Now, I would not bank on that information, but it is a reminder that we need to be prepared ahead of time for whatever the weather decides to throw at us.

Each year is a little different, so strategy and planning must be adjusted as needed as the season progresses. It is also important to have a game plan on how to deal with unplanned circumstances.

I like to try and think ahead of the next livestock move – often calling it staging. Early in the season, the term staging is easier to understand. It is Continue reading

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Scout Now For Cressleaf Groundsel And Other Winter Weeds In Hayfields And Pastures

Mark Loux, OSU Extension Weed Specialist

Fall is a perfect time to scout for AND control cressleaf groundsel and most other biennial weeds of concern.

The next month and a half or so is an ideal time to control a number of weeds that cause problems in hayfields and pastures, and also certain weeds in fencerows and other areas adjacent to fields.  We discussed scouting and fall control of cressleaf groundsel in a C.O.R.N. article last fall, to avoid problems with the toxicity of this weed in hay next year.  Many of these weeds are most problematic in new hay and forage seedings, since the crop may not yet be dense enough to suppress them without the help of herbicides.  A number of winter annuals fit into this category – mustards, marestail, pennycress, chickweed.  For biennials such as wild carrot, poision hemlock, burdock, and teasel, the low growing plant after the first year of growth, which is present now, is more susceptible to control with herbicides compared with plants with elongated stems in spring.  And it’s certainly a good time to go after dandelion, Canada thistle, and curly dock.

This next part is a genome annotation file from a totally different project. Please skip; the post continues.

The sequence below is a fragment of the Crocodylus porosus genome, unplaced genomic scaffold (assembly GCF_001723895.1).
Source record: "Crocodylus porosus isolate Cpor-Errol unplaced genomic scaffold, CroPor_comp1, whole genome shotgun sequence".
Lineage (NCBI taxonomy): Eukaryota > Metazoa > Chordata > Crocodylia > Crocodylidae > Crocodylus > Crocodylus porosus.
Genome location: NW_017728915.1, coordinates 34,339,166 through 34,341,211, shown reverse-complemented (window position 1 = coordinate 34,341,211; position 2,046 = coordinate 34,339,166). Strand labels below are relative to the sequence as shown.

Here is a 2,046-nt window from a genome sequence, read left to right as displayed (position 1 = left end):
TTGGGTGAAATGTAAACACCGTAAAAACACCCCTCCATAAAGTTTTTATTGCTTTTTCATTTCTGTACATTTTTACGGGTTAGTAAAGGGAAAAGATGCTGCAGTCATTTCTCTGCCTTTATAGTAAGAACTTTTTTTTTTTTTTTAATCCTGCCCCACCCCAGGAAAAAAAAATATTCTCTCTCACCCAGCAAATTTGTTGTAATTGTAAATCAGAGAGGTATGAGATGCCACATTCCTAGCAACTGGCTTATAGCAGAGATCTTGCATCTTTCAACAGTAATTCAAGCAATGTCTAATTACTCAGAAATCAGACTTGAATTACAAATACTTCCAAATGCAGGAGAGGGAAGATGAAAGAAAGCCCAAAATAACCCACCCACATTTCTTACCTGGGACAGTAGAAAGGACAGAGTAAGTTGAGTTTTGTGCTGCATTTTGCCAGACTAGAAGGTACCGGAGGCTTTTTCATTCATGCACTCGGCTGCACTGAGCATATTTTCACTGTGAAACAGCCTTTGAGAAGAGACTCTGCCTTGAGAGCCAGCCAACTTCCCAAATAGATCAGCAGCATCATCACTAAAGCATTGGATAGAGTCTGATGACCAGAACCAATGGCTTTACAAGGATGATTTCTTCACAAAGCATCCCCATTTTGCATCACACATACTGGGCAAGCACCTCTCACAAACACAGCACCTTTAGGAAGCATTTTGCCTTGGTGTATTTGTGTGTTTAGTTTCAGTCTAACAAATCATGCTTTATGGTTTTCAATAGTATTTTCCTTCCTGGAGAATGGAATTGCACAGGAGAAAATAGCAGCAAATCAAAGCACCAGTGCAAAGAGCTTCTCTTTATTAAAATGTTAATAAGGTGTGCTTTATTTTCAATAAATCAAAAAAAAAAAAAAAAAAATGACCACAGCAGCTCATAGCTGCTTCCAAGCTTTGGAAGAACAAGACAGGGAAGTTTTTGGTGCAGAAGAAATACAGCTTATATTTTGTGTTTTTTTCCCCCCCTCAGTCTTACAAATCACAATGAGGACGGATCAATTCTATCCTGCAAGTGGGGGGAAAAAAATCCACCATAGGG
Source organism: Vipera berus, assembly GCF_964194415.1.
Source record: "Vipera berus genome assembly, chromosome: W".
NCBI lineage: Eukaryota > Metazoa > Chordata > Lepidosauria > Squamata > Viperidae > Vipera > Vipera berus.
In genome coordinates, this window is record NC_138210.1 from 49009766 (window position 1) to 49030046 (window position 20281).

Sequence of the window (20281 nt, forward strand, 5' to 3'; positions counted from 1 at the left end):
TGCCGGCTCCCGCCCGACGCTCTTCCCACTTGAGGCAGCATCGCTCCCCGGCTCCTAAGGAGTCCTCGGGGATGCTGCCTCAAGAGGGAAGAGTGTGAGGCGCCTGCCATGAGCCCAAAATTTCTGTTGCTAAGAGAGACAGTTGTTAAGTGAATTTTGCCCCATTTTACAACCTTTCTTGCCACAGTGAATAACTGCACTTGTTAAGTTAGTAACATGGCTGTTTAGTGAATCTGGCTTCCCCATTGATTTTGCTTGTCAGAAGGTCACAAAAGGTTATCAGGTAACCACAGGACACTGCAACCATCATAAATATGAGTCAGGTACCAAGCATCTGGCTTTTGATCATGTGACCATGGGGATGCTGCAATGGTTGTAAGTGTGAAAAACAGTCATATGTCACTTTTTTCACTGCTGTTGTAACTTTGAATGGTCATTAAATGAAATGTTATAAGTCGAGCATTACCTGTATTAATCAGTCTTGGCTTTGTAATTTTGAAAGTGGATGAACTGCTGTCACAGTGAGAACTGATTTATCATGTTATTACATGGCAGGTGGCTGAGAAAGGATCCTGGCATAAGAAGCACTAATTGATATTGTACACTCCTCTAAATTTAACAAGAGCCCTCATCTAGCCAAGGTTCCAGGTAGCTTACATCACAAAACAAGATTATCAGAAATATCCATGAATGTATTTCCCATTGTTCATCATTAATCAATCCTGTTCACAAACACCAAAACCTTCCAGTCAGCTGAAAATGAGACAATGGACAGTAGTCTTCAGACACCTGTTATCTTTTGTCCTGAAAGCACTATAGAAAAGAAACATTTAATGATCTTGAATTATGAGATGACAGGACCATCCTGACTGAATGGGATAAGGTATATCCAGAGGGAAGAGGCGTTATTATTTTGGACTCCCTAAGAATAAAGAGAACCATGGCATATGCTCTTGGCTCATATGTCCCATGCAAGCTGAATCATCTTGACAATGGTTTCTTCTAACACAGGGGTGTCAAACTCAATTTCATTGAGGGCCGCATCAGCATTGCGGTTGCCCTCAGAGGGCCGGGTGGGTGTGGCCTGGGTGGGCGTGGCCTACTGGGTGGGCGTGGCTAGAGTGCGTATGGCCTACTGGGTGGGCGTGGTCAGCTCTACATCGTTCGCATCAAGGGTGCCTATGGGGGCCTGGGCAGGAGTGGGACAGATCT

Fall herbicide options for grass hay and pastures, and non-crop areas, are considerably greater in number and often also effectiveness than those labeled for use in a first-year legume or legume/grass stand.  For example . . .